Three must-have qualities of any transformational retreat
I adore retreats! I have taken retreats by myself, from a Do Nothing Day at home to a quiet week at a state park cabin. I’ve also created and attended group retreats, both close to home and out of state. There’s something so special about setting the intention to simply “be” rather than “do.” To me, a retreat feels like lightness and freedom.
An intentional retreat from daily life feels like lightness and freedom.
There are endless types of retreats. Endless reasons you might want to take a retreat. What I most love to create — and the focus of this post — are retreats that have the potential to transform your life.
We’re talking about retreats that have the potential to transform your life.
Read on for three qualities a retreat should embrace to create space for its participants to transform their lives.
While solo retreats have brought me great insights, there’s something especially expansive about retreating with a group of others.
I led a workshop in April called “Life Lessons from My Dog.” (It was packed with some pretty stellar dog gifs.) I talked about forgiveness, authenticity, and gratitude. At the end, we shared our key takeaways.
One woman said, “I’m going to start a gratitude journal because I noticed I was the only one who didn’t raise my hand when Mandy asked if we’ve tried that!”
This wasn’t about me teaching a concept. She knew about gratitude journals! It was the collective experience of the people in the room that inspired her to action.
It’s about the collective experience of the people in the room.
Bringing together a community allows us to harness the group’s collective power, rather than one leader’s experience, to help each other take meaningful action in our lives.
I’ve enjoyed extended periods of silence by myself and with others. It’s always special. It might bring insight, connection, or even frustration — but something always comes up.
I once spent four hours in the city not communicating, verbally or with gestures. I did, however, set the intention to mentally and consistently feel love for each person I encountered. I’d engage with eye contact and genuine smiles. As I walked through the city that day secretly loving everyone I saw, I received SO much more love than what’s typical. An apparently homeless man offered me a hug, which I easily accepted. I felt safe. As we parted, he said — with zero creep factor — “I love you.” I’ve turned to that memory of feeling completely safe and loved many times since.
A transformational retreat provides space for meditation and silence. Magical things seem to happen in this stillness that our busy analytical minds alone can’t create.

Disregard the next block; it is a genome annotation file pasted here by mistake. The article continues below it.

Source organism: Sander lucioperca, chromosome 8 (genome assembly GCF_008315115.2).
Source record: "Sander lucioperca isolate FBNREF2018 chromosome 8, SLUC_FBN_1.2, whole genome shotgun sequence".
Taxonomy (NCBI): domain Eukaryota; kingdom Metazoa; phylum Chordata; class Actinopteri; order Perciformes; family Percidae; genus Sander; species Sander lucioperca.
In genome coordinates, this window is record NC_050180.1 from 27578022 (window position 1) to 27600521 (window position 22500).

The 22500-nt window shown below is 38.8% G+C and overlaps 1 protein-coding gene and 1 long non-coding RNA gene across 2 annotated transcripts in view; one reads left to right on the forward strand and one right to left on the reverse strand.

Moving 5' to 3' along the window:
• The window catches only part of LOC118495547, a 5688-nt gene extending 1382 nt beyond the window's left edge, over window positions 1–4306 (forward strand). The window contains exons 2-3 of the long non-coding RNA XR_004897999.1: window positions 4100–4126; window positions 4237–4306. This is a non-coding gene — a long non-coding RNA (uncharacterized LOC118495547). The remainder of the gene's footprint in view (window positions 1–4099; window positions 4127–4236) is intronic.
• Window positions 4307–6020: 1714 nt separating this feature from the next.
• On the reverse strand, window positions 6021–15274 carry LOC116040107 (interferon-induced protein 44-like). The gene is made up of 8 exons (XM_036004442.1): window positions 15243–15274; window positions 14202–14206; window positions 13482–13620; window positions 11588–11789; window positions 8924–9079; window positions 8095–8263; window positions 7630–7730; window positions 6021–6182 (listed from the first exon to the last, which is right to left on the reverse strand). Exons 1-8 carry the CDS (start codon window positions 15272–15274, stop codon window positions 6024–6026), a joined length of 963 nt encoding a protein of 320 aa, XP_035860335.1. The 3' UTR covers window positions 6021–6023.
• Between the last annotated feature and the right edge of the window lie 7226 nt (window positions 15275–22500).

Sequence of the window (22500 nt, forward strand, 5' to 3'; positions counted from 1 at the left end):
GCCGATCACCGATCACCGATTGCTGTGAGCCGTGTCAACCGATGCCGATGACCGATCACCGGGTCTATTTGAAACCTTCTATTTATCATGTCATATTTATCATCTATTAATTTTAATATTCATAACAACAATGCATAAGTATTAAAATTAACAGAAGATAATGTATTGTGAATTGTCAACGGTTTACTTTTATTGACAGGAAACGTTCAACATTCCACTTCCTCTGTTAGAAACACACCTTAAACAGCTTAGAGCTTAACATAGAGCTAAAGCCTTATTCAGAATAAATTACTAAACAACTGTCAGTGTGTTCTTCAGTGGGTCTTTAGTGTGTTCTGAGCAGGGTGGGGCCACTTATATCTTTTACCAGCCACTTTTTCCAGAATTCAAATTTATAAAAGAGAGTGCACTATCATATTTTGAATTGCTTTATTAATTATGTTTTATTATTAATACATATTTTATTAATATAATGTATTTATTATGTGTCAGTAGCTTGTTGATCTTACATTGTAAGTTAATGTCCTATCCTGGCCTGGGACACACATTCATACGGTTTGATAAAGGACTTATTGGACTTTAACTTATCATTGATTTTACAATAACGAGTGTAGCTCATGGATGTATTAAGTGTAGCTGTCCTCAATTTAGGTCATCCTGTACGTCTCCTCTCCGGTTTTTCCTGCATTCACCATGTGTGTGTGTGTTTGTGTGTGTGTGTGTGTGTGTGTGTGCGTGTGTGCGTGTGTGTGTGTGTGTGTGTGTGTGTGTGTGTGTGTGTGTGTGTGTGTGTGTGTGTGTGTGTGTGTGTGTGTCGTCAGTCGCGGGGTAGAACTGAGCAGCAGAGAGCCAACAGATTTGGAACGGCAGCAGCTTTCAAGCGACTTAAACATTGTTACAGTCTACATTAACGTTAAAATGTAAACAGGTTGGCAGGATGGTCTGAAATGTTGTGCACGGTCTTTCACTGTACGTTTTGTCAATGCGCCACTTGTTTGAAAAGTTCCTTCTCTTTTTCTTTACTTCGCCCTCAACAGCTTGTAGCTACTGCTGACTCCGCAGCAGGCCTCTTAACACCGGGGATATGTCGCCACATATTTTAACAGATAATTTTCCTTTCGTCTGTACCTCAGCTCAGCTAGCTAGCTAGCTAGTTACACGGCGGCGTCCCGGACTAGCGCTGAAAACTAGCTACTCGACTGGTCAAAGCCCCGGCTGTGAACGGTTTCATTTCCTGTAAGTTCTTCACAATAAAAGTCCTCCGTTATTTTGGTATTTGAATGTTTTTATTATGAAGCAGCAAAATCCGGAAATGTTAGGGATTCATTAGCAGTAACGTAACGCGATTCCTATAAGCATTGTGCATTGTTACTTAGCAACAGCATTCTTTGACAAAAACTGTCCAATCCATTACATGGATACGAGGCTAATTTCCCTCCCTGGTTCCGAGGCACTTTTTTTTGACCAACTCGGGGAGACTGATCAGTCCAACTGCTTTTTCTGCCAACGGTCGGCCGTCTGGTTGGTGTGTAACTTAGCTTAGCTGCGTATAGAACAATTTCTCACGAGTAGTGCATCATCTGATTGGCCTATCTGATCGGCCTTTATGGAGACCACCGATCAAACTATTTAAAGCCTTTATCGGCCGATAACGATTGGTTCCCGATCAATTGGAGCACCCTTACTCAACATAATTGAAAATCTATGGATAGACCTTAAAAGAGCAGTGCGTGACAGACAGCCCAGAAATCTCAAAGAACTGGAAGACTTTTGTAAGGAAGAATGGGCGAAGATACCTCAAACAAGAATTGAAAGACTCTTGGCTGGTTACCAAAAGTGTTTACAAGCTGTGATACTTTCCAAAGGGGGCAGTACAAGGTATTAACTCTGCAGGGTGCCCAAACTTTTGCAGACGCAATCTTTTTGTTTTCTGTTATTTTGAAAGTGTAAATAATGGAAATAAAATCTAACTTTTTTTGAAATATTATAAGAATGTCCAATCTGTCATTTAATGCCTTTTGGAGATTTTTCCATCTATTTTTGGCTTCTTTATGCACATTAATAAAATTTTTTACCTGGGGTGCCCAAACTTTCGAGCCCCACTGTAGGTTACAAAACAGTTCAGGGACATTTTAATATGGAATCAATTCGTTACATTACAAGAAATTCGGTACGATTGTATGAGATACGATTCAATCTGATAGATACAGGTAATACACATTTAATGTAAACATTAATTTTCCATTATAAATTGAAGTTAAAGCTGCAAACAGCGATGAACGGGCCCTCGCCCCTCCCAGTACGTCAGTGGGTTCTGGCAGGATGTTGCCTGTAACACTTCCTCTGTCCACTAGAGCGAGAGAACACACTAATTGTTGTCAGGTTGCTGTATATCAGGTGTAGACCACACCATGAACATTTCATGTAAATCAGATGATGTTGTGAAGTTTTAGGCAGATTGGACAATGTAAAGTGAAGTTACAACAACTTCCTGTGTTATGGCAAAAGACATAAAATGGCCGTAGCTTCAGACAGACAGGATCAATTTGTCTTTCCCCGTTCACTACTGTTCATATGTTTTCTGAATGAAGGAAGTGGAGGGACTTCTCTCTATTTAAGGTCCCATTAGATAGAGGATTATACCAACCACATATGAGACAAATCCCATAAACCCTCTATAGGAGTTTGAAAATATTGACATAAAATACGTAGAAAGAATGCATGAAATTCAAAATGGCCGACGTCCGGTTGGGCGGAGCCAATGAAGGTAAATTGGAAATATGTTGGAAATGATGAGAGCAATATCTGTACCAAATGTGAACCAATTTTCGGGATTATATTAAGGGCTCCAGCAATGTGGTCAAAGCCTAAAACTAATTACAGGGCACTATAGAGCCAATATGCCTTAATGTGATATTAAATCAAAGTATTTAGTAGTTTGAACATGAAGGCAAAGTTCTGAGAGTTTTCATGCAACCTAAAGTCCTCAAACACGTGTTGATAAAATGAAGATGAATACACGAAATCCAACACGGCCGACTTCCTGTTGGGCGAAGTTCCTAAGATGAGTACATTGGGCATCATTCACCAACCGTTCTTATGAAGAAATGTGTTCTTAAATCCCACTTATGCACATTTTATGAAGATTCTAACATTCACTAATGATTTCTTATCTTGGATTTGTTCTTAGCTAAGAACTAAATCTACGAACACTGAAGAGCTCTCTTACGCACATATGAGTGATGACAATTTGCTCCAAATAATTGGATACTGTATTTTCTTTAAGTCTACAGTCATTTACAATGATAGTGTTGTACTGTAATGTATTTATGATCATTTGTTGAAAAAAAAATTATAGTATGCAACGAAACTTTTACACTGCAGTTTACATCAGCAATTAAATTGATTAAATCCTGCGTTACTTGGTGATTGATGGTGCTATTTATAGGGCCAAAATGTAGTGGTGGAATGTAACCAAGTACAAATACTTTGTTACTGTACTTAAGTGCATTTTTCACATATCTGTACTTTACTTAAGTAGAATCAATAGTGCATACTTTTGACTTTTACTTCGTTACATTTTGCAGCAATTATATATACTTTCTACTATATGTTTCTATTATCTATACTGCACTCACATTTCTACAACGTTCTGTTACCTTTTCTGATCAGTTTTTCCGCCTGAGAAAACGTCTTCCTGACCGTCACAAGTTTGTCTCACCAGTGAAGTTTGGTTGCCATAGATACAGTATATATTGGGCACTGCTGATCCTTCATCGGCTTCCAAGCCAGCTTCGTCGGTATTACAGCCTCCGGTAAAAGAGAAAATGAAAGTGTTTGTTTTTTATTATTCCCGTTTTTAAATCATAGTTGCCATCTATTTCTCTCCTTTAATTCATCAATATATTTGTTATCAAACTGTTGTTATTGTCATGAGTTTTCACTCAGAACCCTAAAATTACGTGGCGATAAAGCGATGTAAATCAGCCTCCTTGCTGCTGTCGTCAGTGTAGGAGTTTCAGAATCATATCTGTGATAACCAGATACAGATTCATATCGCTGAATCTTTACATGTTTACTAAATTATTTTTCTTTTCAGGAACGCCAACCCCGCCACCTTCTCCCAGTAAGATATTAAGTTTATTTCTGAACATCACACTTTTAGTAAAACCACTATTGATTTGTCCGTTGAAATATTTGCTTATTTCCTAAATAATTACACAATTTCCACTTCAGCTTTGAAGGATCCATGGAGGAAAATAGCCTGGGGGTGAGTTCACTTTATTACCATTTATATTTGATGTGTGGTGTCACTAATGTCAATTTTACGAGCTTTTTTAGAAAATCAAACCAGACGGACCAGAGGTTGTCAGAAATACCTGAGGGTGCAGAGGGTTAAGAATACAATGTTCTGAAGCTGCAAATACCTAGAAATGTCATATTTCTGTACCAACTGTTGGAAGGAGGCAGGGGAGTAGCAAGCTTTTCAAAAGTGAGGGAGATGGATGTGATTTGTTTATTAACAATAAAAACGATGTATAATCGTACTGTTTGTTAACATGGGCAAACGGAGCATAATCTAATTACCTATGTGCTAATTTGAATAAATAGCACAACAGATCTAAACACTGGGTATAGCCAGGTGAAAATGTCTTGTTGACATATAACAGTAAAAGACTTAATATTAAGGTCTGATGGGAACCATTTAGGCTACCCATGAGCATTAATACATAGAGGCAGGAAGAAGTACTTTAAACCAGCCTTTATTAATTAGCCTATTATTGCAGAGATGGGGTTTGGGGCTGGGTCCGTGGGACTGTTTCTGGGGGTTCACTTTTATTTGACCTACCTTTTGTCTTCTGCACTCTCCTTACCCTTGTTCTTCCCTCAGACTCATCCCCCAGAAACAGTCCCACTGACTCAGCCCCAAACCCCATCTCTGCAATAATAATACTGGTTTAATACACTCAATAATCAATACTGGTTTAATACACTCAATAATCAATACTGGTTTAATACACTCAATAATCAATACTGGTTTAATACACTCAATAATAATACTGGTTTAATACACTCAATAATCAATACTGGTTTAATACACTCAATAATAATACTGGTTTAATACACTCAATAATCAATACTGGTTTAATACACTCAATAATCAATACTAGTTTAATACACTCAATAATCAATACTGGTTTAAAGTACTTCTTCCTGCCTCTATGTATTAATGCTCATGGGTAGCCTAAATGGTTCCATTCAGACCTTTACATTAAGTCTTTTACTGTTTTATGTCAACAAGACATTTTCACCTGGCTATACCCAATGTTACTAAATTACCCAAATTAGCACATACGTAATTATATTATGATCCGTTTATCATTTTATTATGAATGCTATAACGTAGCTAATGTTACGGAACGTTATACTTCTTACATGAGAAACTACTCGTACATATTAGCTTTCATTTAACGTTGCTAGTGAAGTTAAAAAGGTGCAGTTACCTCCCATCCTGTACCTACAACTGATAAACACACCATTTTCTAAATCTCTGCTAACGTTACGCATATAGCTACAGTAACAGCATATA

“You cannot find yourself by going into the past. You find yourself by coming into the present.” – Eckhart Tolle, The Power of Now
Ways to incorporate stillness include ample breaks, guided group meditations, and an invitation to spend some time in silence during the retreat. For instance, this could be at the same time for everyone, or a more flexible setup where each person can flip or alter their name tag to indicate when they are practicing silence.
Not all retreats have been a fit for me.
A few years ago, stressed out by my job, I was excited to find a women’s retreat near Omaha. I noticed the venue was Catholic-affiliated. I’m no longer Christian, but I signed up because it was “open to all women.” I enjoyed walking the trails and journaling in my private room. However, the Christian-centric group conversations left me feeling like I didn’t belong. Even though the women had loving intentions, I felt eager to leave.
Each of us deserves and craves a sense of belonging. While there are benefits to retreating with people who share a common belief system, interest, or background, the most transformational retreats provide space for you, wherever you are on your life’s journey.
The most transformational retreats provide space for you, wherever you are on your life’s journey.
The topic of how to make an event inclusive is too complex for this post, but I will share one tip: clearly state upfront who all is welcome. For instance, I share who’s welcome and what’s expected prior to registration: “This retreat is open to anyone who identifies as a woman. It’s a judgement-free zone where we strive to make each other feel safe, heard, and valued.“
Are you ready to transform your life while being treated all day long? Join us at my next retreat on Saturday, November 10, 2018. Be Your Own is about getting in touch with your own inner power. In this space of community, stillness, and inclusivity, we’ll explore how to be your own guide, leader, healer, and visionary. Read more and register here!